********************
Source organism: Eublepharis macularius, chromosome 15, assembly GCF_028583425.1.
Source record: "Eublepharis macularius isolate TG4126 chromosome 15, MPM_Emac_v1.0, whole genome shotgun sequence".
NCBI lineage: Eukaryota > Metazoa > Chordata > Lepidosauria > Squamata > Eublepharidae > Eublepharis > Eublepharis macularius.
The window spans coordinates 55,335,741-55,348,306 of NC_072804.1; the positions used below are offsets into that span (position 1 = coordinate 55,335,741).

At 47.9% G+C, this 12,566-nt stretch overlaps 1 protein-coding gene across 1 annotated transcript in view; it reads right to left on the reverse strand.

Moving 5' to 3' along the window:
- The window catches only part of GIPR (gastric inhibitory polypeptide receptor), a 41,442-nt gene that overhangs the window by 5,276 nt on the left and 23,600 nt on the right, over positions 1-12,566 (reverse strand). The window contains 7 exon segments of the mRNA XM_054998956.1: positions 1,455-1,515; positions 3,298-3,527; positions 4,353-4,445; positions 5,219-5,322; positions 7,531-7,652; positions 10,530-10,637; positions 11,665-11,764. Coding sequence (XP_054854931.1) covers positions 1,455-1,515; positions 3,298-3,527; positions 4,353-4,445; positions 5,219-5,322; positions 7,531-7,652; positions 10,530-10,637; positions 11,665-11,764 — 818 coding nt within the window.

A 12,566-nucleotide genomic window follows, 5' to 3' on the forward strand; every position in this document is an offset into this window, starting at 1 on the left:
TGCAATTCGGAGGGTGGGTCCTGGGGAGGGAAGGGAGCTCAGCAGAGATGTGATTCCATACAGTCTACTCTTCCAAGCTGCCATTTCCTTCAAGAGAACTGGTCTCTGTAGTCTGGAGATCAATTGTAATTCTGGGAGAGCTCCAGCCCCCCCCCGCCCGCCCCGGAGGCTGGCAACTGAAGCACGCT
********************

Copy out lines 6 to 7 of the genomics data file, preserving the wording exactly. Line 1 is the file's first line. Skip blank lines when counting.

Moving 5' to 3' along the window:
- The window catches only part of GIPR (gastric inhibitory polypeptide receptor), a 41,442-nt gene that overhangs the window by 5,276 nt on the left and 23,600 nt on the right, over positions 1-12,566 (reverse strand). The window contains 7 exon segments of the mRNA XM_054998956.1: positions 1,455-1,515; positions 3,298-3,527; positions 4,353-4,445; positions 5,219-5,322; positions 7,531-7,652; positions 10,530-10,637; positions 11,665-11,764. Coding sequence (XP_054854931.1) covers positions 1,455-1,515; positions 3,298-3,527; positions 4,353-4,445; positions 5,219-5,322; positions 7,531-7,652; positions 10,530-10,637; positions 11,665-11,764 — 818 coding nt within the window.